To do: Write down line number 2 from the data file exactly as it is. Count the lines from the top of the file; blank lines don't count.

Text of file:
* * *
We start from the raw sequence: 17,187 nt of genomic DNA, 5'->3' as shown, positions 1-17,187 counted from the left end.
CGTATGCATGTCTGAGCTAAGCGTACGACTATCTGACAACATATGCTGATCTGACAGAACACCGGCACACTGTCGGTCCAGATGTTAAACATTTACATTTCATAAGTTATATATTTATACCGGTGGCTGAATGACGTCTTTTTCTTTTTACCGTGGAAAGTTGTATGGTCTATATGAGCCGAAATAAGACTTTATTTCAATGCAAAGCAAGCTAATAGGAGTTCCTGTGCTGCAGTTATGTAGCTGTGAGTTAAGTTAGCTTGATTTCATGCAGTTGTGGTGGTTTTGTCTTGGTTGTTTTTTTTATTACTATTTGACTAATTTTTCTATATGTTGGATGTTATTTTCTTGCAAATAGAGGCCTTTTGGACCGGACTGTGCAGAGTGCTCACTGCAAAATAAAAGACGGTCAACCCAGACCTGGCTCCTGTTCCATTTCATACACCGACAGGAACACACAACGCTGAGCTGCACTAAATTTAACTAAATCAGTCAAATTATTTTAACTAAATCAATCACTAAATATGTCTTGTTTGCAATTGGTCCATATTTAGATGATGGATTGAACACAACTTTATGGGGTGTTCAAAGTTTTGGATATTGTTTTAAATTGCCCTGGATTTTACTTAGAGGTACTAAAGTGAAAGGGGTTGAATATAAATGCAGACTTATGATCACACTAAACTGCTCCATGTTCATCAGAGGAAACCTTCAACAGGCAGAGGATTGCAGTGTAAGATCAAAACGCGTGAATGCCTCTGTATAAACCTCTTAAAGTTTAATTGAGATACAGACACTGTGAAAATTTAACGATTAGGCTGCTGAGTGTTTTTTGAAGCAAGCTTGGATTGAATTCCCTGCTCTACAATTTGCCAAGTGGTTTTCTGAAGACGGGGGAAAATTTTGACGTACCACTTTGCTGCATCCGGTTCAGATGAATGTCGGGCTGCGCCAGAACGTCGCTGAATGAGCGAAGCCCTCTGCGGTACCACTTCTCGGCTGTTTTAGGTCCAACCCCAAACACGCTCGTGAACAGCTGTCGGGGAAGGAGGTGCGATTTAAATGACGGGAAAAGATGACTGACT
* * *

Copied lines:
CGTATGCATGTCTGAGCTAAGCGTACGACTATCTGACAACATATGCTGATCTGACAGAACACCGGCACACTGTCGGTCCAGATGTTAAACATTTACATTTCATAAGTTATATATTTATACCGGTGGCTGAATGACGTCTTTTTCTTTTTACCGTGGAAAGTTGTATGGTCTATATGAGCCGAAATAAGACTTTATTTCAATGCAAAGCAAGCTAATAGGAGTTCCTGTGCTGCAGTTATGTAGCTGTGAGTTAAGTTAGCTTGATTTCATGCAGTTGTGGTGGTTTTGTCTTGGTTGTTTTTTTTATTACTATTTGACTAATTTTTCTATATGTTGGATGTTATTTTCTTGCAAATAGAGGCCTTTTGGACCGGACTGTGCAGAGTGCTCACTGCAAAATAAAAGACGGTCAACCCAGACCTGGCTCCTGTTCCATTTCATACACCGACAGGAACACACAACGCTGAGCTGCACTAAATTTAACTAAATCAGTCAAATTATTTTAACTAAATCAATCACTAAATATGTCTTGTTTGCAATTGGTCCATATTTAGATGATGGATTGAACACAACTTTATGGGGTGTTCAAAGTTTTGGATATTGTTTTAAATTGCCCTGGATTTTACTTAGAGGTACTAAAGTGAAAGGGGTTGAATATAAATGCAGACTTATGATCACACTAAACTGCTCCATGTTCATCAGAGGAAACCTTCAACAGGCAGAGGATTGCAGTGTAAGATCAAAACGCGTGAATGCCTCTGTATAAACCTCTTAAAGTTTAATTGAGATACAGACACTGTGAAAATTTAACGATTAGGCTGCTGAGTGTTTTTTGAAGCAAGCTTGGATTGAATTCCCTGCTCTACAATTTGCCAAGTGGTTTTCTGAAGACGGGGGAAAATTTTGACGTACCACTTTGCTGCATCCGGTTCAGATGAATGTCGGGCTGCGCCAGAACGTCGCTGAATGAGCGAAGCCCTCTGCGGTACCACTTCTCGGCTGTTTTAGGTCCAACCCCAAACACGCTCGTGAACAGCTGTCGGGGAAGGAGGTGCGATTTAAATGACGGGAAAAGATGACTGACT